And they didn't know how to respond to this. Whether they should continue pushing the limits, and confronting this violence, which would put not only themselves at risk, but other people in the community. Or whether they should back off and take a more low key approach.

And this is the dilemma facing all people, I think, all these individuals who are pushing for change in China, in different ways. They have to decide how much can they confront the state, and how much should they try to compromise. And it's not an easy process.

BILL MOYERS: The President said he urged the Chinese to register the unofficial churches. He was pressing for more religious liberty. What's behind that?

PHILIP PAN: Well, I think that's partly or largely a part of, you know, President Bush's own personal conviction on this issue. But you have a situation in China where religion, they say they have freedom of religion. But essentially, that means you have the freedom to worship in the state-sponsored churches. There's a whole network of what we call underground churches, what the Chinese call house churches, that I think believers in these churches even outnumber the believers in the state-controlled churches.

BILL MOYERS: Did you go to some of these churches?

PHILIP PAN: Sure, I did. And there is a lot of fervor. You know, since the collapse of Communism as an ideology. Communism really was a state religion for many years in China. Today, because that's dead, people are really searching for something to believe in. And religion of all sorts, not just Christianity, which is one of the fastest-growing religious in China, but also traditional Chinese religions. Taoism, Buddhism, they're all making a big comeback in China.

And it's beginning to affect the struggle as well. Many of the lawyers I spoke about are Christians. You know they use that faith to strengthen what their convictions, and what they're doing in politics.

BILL MOYERS: Is there a Chinese Solzhenitsyn?

PHILIP PAN: There hasn't been a person with the impact of Solzhenitsyn. And that may just be in part because of lack of attention in the rest of the world. You know, Solzhenitsyn became who he became partly because the rest of the world embraced him, and embraced what he had written.

There are individuals in China writing about the prison system, about the horrors of the past. And a lot of their work hasn't been translated into English. And certainly, it hasn't been published in China, in Chinese. Now, Solzhenitsyn, I think, had his opportunity. He showed up at the right time. Khrushchev agreed to allow his work to be published.

We don't have that kind of thaw yet in China. You have a gradual thaw, but you don't have one of these, what we used to call Beijing springs, where there would be openness, and something like that could be published in China.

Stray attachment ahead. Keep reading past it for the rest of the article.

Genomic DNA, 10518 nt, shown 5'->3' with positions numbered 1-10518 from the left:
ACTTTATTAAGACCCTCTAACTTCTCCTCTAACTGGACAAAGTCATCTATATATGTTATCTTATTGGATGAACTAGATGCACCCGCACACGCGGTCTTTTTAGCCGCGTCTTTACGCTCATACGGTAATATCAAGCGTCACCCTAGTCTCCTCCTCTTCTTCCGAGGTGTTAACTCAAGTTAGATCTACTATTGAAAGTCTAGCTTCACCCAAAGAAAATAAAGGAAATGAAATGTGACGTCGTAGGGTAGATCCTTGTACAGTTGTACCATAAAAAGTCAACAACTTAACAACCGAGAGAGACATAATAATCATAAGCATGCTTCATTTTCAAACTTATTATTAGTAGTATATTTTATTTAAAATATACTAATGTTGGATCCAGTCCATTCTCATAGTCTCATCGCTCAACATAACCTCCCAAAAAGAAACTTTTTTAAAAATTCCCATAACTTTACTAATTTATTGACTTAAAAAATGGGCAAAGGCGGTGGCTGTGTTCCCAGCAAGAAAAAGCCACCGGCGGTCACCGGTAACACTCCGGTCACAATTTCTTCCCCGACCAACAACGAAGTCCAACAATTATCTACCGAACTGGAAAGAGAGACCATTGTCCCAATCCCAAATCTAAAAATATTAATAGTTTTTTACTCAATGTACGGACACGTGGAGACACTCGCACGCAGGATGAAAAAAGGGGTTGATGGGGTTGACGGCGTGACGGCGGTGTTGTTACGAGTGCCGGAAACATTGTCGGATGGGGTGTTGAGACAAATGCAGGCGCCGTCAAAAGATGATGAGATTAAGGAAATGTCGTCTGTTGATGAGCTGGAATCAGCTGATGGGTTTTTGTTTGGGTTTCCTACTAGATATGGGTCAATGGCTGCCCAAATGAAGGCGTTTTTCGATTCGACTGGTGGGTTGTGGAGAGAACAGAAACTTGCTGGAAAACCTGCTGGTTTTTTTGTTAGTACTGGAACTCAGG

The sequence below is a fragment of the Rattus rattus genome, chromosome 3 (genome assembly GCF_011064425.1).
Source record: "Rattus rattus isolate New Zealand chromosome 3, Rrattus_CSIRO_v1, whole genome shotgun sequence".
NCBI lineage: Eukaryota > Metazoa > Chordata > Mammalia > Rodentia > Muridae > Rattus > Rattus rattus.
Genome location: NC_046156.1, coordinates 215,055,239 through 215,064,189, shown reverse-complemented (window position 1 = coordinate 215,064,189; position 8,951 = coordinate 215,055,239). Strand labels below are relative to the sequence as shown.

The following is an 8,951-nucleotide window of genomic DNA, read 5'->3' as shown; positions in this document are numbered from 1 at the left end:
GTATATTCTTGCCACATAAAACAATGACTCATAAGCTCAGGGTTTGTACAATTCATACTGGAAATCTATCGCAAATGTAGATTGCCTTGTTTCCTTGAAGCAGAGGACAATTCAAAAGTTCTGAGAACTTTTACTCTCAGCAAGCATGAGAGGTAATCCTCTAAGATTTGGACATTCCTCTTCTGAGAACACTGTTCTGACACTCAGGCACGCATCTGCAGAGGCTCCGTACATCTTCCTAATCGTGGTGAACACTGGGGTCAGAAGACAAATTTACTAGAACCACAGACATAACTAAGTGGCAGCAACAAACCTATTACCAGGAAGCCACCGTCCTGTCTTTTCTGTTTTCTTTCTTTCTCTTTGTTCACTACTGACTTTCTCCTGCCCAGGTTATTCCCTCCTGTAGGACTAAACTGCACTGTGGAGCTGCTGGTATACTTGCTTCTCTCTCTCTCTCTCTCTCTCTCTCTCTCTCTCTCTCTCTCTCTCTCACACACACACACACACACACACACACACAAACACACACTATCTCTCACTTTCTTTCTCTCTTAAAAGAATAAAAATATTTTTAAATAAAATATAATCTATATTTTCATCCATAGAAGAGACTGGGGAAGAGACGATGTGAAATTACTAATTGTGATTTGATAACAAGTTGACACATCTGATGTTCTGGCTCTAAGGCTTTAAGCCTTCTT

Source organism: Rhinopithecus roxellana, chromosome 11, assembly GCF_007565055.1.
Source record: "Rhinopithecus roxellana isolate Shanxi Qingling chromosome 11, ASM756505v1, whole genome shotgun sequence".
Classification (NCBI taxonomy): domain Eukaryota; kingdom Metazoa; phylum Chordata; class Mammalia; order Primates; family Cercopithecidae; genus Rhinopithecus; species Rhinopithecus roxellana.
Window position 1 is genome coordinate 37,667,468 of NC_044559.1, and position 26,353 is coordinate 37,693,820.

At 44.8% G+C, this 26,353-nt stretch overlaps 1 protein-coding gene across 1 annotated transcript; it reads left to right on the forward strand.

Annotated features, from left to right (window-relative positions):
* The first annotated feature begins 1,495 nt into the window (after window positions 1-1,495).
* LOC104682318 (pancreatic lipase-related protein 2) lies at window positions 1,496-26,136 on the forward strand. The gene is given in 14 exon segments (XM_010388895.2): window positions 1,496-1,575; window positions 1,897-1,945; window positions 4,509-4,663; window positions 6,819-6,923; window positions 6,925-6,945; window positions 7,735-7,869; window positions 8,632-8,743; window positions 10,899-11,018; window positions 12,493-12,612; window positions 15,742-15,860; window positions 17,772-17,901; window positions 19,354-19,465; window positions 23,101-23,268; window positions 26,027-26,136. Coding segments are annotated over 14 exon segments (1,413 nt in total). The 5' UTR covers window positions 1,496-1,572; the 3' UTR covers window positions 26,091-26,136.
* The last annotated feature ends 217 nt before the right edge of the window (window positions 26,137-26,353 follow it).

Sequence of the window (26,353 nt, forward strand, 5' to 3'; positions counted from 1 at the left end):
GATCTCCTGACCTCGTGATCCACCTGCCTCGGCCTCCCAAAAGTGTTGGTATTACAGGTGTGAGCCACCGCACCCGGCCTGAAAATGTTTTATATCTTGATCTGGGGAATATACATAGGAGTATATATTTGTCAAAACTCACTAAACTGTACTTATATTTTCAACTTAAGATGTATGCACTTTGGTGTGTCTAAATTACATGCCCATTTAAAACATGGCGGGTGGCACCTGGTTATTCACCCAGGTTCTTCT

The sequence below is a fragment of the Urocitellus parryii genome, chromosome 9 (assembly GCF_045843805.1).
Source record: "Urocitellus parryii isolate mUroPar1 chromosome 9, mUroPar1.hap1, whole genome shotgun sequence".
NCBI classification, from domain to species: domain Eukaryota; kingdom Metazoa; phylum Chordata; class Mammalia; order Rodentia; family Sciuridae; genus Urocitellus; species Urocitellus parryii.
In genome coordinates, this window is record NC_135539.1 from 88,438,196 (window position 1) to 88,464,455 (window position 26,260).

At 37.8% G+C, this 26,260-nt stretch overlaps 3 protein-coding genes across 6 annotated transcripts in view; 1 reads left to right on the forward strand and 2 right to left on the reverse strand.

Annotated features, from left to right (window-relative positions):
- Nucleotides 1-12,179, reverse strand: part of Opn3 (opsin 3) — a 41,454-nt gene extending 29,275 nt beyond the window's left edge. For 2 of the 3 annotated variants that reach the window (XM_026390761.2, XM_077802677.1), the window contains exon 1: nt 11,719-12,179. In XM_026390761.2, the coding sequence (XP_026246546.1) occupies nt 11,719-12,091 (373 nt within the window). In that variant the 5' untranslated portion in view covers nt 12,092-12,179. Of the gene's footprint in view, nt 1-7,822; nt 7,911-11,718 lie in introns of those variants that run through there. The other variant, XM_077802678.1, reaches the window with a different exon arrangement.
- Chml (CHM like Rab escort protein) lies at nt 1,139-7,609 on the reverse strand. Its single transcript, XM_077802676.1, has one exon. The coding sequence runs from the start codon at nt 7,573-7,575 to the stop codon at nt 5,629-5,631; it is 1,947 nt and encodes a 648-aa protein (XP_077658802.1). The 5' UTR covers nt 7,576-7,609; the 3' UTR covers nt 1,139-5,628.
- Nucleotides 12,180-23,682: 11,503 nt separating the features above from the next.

BILL MOYERS: So here's the question you left me with at the end of your book: Is this one-party state winning the battle for the future of China?

PHILIP PAN: I think if you looked at it right now at this moment, the answer is yes, that they've had 30 years of success. The economy continues to boom. It seems like it's going to do well into the near future. They have won over many of the private entrepreneurs. Much of the educated middle class is supportive of the government. People are, understandably, not getting involved in confronting the government, because their lives are getting better.

And so, I think right now, the answer is yes. But I don't think that's necessarily going to hold forever. And, I think, there are already, you already see people pushing for change, and they're making progress, slow as it is, and at great cost. But there has been progress.

BILL MOYERS: What can we do?

PHILIP PAN: That's a very tough question. And I think it also echoes some of the dilemmas that these activists face. There is a concern, and I think a legitimate concern, that the more we push for change, we, meaning the United States government pushes for change in China, the more of a backlash there is by the hardliners. It gives the people in power who want to resist change, an excuse to, and it gives them not only an excuse, but it gives them an enemy. They can use this to rally the public, this is another reason they've been so successful. They've been able to manage patriotism and shift that into nationalist support for the party. You know, if you love your country, you must love this political system. You must love this party, as well. And they've been able to do that.

And every time the United States tries to get involved and push for change, they can use that involvement and turn that against the people who are trying to push for change. So it's a dilemma. Because, on the other hand, can we just sit still? Can we not say anything?

And I think one of the disappointing things about President Bush's performance is that he hasn't been focused so much on individual cases and I think that many of the activists overseas and in China believe that if he had focused on individual cases for example, if he had brought up this blind lawyer, Mr. Chen, in public, or even in private, with the Chinese leadership, that could have an effect.

Now, some people say, "Oh, individuals. That's just individual cases. That's not going to have a long term effect on the country." But I think that these are the individuals who are changing the country.

For example, you have evidence of this in other countries as well. If we hadn't pushed for Nelson Mandela's release from prison in South Africa, maybe events would have turned out differently there as well. So these individuals can make a difference if we help them.

BILL MOYERS: The book is OUT OF MAO'S SHADOW. Philip Pan, thank you for being with me on the Journal.

PHILIP PAN: Thanks for having me.

BILL MOYERS: We try to deal with reality on the JOURNAL and all too often that means bad news. But there's a lot you can do to make a difference. On our website at pbs.org you'll find out more about organizations that you can support that fight human rights abuses in China. There's also a map that will show you the location of food banks and other social services at which you can volunteer. Look at it at pbs.org. I'm Bill Moyers. That's it for The JOURNAL. See you next week.